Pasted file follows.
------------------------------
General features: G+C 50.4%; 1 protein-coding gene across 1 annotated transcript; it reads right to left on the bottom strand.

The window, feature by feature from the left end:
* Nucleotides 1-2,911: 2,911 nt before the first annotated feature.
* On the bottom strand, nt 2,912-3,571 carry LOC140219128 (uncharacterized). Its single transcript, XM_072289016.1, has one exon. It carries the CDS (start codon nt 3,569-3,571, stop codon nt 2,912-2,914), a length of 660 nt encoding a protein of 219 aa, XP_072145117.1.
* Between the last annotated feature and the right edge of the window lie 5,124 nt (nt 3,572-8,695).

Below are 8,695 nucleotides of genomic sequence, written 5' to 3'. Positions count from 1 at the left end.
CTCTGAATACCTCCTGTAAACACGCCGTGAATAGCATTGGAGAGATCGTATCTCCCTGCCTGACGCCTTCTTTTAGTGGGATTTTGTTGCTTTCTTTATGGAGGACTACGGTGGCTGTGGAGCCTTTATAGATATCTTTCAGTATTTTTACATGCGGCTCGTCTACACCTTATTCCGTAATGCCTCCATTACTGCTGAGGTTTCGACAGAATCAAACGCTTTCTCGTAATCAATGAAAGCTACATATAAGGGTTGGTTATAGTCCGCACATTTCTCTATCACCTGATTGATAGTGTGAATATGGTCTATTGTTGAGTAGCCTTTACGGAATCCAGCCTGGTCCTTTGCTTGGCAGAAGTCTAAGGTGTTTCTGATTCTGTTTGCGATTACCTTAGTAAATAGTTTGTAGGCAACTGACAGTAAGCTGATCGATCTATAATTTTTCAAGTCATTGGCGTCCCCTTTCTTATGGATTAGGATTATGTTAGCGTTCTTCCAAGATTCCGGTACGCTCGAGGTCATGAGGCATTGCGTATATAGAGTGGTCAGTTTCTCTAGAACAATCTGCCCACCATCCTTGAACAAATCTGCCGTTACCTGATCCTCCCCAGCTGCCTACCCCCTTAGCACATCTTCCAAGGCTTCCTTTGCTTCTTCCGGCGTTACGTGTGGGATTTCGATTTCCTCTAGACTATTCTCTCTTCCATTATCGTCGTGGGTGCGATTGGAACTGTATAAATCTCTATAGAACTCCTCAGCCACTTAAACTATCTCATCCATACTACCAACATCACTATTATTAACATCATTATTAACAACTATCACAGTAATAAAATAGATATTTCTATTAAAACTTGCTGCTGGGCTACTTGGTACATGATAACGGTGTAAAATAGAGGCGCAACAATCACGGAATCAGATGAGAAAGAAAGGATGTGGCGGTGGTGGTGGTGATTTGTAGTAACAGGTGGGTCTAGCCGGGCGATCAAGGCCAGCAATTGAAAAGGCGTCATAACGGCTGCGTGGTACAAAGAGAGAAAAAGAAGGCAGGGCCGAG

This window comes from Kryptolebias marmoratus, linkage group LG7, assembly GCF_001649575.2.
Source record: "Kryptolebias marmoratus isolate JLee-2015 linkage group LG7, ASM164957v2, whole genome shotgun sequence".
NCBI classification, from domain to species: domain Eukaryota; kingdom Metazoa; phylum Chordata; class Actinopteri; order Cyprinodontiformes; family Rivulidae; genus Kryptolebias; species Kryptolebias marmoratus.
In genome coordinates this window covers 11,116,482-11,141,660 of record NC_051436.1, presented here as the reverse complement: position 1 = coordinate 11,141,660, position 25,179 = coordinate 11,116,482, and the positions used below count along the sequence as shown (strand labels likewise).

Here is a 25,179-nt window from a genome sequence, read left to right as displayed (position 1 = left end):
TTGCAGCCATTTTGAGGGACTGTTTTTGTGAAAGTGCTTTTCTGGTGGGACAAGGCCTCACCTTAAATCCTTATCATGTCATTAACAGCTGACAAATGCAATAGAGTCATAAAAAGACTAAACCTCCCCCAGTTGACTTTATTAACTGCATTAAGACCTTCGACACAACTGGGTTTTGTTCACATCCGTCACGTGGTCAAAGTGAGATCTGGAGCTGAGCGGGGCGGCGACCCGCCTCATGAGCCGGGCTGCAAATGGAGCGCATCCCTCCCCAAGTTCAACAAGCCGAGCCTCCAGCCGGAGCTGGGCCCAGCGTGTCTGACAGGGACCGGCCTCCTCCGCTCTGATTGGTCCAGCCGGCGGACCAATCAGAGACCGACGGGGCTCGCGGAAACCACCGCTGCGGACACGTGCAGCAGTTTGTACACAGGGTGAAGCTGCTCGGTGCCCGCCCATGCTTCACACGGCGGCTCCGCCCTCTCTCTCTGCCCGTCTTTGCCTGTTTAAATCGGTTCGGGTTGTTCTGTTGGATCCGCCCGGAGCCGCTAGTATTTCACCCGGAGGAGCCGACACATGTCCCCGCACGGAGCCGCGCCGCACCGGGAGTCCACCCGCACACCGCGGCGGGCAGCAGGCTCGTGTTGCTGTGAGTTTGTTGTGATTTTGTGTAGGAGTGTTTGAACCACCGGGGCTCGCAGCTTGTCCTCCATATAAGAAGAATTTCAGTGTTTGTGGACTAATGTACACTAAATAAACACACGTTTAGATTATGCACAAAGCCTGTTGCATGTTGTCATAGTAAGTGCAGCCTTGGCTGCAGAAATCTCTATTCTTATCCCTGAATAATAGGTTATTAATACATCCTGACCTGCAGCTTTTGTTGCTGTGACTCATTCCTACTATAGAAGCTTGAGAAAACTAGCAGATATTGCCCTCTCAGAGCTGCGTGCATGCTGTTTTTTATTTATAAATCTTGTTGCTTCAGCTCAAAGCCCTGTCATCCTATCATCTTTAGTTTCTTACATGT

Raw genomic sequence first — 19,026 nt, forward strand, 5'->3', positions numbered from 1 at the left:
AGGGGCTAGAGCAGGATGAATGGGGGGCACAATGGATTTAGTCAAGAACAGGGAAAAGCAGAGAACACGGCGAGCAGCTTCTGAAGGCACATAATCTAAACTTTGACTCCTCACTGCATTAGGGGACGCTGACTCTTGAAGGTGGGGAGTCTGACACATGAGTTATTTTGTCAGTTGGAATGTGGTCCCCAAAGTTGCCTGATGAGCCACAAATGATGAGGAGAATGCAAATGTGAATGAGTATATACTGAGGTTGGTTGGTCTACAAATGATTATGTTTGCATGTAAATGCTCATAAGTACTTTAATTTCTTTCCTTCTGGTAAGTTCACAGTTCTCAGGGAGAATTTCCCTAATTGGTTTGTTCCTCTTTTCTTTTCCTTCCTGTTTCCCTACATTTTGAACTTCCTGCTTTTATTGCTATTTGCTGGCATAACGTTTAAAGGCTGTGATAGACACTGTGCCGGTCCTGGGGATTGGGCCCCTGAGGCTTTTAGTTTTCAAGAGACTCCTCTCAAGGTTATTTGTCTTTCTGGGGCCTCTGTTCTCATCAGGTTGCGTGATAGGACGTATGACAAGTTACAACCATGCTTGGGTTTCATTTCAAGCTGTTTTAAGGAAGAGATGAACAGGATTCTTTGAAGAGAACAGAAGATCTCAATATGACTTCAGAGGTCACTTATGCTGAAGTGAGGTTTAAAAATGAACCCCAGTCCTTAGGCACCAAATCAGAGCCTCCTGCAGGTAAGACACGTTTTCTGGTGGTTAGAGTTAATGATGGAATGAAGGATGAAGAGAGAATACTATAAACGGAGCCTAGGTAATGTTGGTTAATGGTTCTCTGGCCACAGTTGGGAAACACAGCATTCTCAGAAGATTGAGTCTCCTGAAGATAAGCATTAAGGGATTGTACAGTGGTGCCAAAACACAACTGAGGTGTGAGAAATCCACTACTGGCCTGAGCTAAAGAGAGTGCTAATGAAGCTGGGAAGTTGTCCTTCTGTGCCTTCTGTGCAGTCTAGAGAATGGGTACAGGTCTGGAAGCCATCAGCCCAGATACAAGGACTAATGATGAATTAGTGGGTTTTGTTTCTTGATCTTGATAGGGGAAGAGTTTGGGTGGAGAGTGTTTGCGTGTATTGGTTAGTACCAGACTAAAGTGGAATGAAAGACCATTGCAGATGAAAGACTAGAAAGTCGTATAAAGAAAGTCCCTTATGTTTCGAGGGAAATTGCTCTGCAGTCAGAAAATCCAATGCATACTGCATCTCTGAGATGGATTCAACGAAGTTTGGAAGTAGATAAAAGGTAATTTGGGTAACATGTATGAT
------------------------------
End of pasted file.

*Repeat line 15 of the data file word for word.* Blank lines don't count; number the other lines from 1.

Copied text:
AGGGGCTAGAGCAGGATGAATGGGGGGCACAATGGATTTAGTCAAGAACAGGGAAAAGCAGAGAACACGGCGAGCAGCTTCTGAAGGCACATAATCTAAACTTTGACTCCTCACTGCATTAGGGGACGCTGACTCTTGAAGGTGGGGAGTCTGACACATGAGTTATTTTGTCAGTTGGAATGTGGTCCCCAAAGTTGCCTGATGAGCCACAAATGATGAGGAGAATGCAAATGTGAATGAGTATATACTGAGGTTGGTTGGTCTACAAATGATTATGTTTGCATGTAAATGCTCATAAGTACTTTAATTTCTTTCCTTCTGGTAAGTTCACAGTTCTCAGGGAGAATTTCCCTAATTGGTTTGTTCCTCTTTTCTTTTCCTTCCTGTTTCCCTACATTTTGAACTTCCTGCTTTTATTGCTATTTGCTGGCATAACGTTTAAAGGCTGTGATAGACACTGTGCCGGTCCTGGGGATTGGGCCCCTGAGGCTTTTAGTTTTCAAGAGACTCCTCTCAAGGTTATTTGTCTTTCTGGGGCCTCTGTTCTCATCAGGTTGCGTGATAGGACGTATGACAAGTTACAACCATGCTTGGGTTTCATTTCAAGCTGTTTTAAGGAAGAGATGAACAGGATTCTTTGAAGAGAACAGAAGATCTCAATATGACTTCAGAGGTCACTTATGCTGAAGTGAGGTTTAAAAATGAACCCCAGTCCTTAGGCACCAAATCAGAGCCTCCTGCAGGTAAGACACGTTTTCTGGTGGTTAGAGTTAATGATGGAATGAAGGATGAAGAGAGAATACTATAAACGGAGCCTAGGTAATGTTGGTTAATGGTTCTCTGGCCACAGTTGGGAAACACAGCATTCTCAGAAGATTGAGTCTCCTGAAGATAAGCATTAAGGGATTGTACAGTGGTGCCAAAACACAACTGAGGTGTGAGAAATCCACTACTGGCCTGAGCTAAAGAGAGTGCTAATGAAGCTGGGAAGTTGTCCTTCTGTGCCTTCTGTGCAGTCTAGAGAATGGGTACAGGTCTGGAAGCCATCAGCCCAGATACAAGGACTAATGATGAATTAGTGGGTTTTGTTTCTTGATCTTGATAGGGGAAGAGTTTGGGTGGAGAGTGTTTGCGTGTATTGGTTAGTACCAGACTAAAGTGGAATGAAAGACCATTGCAGATGAAAGACTAGAAAGTCGTATAAAGAAAGTCCCTTATGTTTCGAGGGAAATTGCTCTGCAGTCAGAAAATCCAATGCATACTGCATCTCTGAGATGGATTCAACGAAGTTTGGAAGTAGATAAAAGGTAATTTGGGTAACATGTATGAT